Safety – An Affair of the Heart.

Via on Aug 24, 2011

This is an appropriate time, I believe, to touch on the true reason for safety development and adherence.

This is not because of endless legislation.

This is not because it is good due diligence practice.

This is not because the corporate safety guy or gal is standing behind you or on the way.

And this is not because OHS officers are on their way for another jobsite inspection.

The true reason usually walks on two legs, waits with bated breath, hoping that you will use all the safety training and tools that have been developed to get you home safely. They also hope that the company you work for will provide you the proper opportunity to use this same training and tools.

The true reason may be male or female. The true reason may be a husband or a wife. The true reason may be an infant child or a growing teenager. The true reason may be family or friends.

The true reason shares a heart link with you – and loves you – and wants you to remain whole and healthy.

But when some of us never come home again – one fatality every three days, on average in Alberta – hearts are broken . . . forever.

The blood and sweat spilled in our industry belongs to us, the workers. But the endless lifetime of salted tears shed when an injured worker does not come home belong to those who have the least ability to impact our compliance.

More than ourselves, we owe it to those who wait at home to develop and use every tool at our disposal to ensure our safe return home . . . every single day of our lives.

There are also those who are not fatally injured but are mangled beyond previously held functionality. They may require assistance for everything – mobility, sustenance, bodily functions and cleansing – that the fortunate of us do every day without thinking, and even with less appreciation for this gift.

And it is often left to those who wait hopefully for us at home to help out with those needs, usually long after the immediate impact of a workplace incident is forgotten in a statistical maze that does nothing to staunch the endless river of silent tears.

Effective and Priceless

This writer has been working in the field of safety for nearly a dozen years, and has investigated more incidents than I care to remember. It never seems to matter what point of responsibility that I’m investigating from:

√ Every single incident is preventable, many of them with the use of simple tools or precautions, such as waiting for backup, pulling over to stop before reaching down;

√ Never drink and drive,

√ Don’t speed, and stop at stop signs;

√ Use proper PPE (it’s only effective if you wear it);

√ Do a pre-task hazard assessment (as simple as asking, What if …? ); and

√ Clean up minor spills.

There are so many more simple remedies that can prevent so much pain, but only if they are used constantly.

It is my experience that, as a rule of thumb, we perform the hazardous with great care and diligence. It is the mundane that we overlook and which often has the harshest bite.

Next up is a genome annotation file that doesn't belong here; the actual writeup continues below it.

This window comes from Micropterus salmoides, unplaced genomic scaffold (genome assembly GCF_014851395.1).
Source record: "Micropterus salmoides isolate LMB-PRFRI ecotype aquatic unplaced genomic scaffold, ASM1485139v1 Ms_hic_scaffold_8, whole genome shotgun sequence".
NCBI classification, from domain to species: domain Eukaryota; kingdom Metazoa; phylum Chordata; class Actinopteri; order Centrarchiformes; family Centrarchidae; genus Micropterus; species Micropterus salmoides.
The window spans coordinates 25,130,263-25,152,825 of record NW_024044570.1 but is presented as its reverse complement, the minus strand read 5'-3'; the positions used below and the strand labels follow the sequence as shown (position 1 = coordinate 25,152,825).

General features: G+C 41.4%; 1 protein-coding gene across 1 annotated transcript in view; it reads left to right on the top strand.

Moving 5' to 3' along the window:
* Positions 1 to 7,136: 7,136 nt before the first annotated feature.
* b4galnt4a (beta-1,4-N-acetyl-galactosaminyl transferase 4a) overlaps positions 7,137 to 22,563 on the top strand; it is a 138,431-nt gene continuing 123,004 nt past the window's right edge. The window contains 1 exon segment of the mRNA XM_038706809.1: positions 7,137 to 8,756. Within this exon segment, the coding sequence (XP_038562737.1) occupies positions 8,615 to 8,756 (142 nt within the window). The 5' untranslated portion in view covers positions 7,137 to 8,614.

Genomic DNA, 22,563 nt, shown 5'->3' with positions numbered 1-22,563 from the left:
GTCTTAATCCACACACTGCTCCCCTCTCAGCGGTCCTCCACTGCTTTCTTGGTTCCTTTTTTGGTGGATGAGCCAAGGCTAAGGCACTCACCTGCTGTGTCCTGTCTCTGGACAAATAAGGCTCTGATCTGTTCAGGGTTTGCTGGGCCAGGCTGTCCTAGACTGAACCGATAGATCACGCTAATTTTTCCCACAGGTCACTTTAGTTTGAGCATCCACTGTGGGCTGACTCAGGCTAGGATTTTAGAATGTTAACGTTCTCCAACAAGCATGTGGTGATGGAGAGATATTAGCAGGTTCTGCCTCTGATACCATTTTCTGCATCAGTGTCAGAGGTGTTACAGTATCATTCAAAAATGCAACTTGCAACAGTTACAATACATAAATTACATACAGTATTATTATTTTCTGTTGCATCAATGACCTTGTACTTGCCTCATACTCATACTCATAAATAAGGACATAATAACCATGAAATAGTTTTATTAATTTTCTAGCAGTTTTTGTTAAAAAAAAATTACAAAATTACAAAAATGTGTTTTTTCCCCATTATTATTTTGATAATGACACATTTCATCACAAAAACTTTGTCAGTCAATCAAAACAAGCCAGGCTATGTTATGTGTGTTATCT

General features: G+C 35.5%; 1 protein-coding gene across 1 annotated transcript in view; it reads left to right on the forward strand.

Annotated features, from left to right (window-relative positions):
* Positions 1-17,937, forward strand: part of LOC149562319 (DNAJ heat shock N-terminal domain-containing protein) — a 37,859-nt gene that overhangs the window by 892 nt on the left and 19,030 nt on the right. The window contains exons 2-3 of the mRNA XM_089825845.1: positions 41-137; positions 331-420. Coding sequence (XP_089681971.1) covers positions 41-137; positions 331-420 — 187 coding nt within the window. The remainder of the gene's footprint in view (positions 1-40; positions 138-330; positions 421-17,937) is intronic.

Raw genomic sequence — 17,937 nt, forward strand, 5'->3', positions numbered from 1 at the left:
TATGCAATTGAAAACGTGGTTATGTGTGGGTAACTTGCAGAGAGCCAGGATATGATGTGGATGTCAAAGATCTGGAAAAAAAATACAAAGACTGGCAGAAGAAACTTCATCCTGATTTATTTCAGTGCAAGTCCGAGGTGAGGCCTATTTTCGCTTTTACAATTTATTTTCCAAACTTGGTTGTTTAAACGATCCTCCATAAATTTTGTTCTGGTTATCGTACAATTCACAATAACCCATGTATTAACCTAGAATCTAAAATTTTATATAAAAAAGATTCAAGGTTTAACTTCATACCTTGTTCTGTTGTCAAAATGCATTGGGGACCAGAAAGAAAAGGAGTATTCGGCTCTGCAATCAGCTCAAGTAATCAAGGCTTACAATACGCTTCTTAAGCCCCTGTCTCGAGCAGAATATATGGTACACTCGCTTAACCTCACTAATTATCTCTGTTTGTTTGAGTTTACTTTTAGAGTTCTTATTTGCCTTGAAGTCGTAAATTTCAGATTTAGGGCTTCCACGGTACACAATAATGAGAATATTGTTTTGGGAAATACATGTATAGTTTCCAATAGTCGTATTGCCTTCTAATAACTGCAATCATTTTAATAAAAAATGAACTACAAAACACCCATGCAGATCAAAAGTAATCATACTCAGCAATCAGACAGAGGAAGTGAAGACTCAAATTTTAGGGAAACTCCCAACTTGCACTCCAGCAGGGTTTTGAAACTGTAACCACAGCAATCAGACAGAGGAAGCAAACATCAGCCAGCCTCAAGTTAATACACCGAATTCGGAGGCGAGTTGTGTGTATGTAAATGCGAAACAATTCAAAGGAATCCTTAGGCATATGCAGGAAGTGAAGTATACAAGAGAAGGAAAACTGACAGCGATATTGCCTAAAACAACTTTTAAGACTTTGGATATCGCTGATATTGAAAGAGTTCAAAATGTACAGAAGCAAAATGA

Before I worked in safety I was out in the field for more years than I can easily remember, and often it was not good safety practices that got us home safely, but plain old shithouse luck. And that dear reader is neither a good nor an auditable management system.

Those of us who remember those days owe it to those who are coming up to take our place to change the culture that permeated our workforce back then. We live in an information age; however, we still need crews that can get down and dirty . . . safely.

We need to look into our hearts and understand that someone must have looked after us when we were learning the ropes. And now the turn is ours.

So, in this month of hearts and love, let’s devote ourselves each and every day to practicing the art of safety. When practiced properly, safety paints a wondrous picture – one of family and friends together without the pain of workplace injuries and loss.

We can offer no more valuable gift to our up-and-coming brothers and sisters than the installation of a culture of safety that is based on love and nurtured in our hearts.

Truly heart-based safety . . . effective and priceless for all levels of our industry, and for all members of our families.

About Paul Hoffman

Paul (pi) Hoffman is a single dad to a 12 year old son and is forever grateful that the universe aligned to allow him the opportunity of sharing his sons life. He is an oilfield worker, a Harley rider, a believer in peace and love, and a wayward practitioner of yoga. His neck is red and his heart is on his sleeve for all the world to see.

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4 Responses to “Safety – An Affair of the Heart.”

  1. Just posted to Elephant main Facebook page.

    Bob W.
    Editor

  2. Anita says:

    as an oil field worker… get this… love this and can be applied to everything in our lives!

  3. pi069 says:

    Thanks for reading Anita – stay safe always

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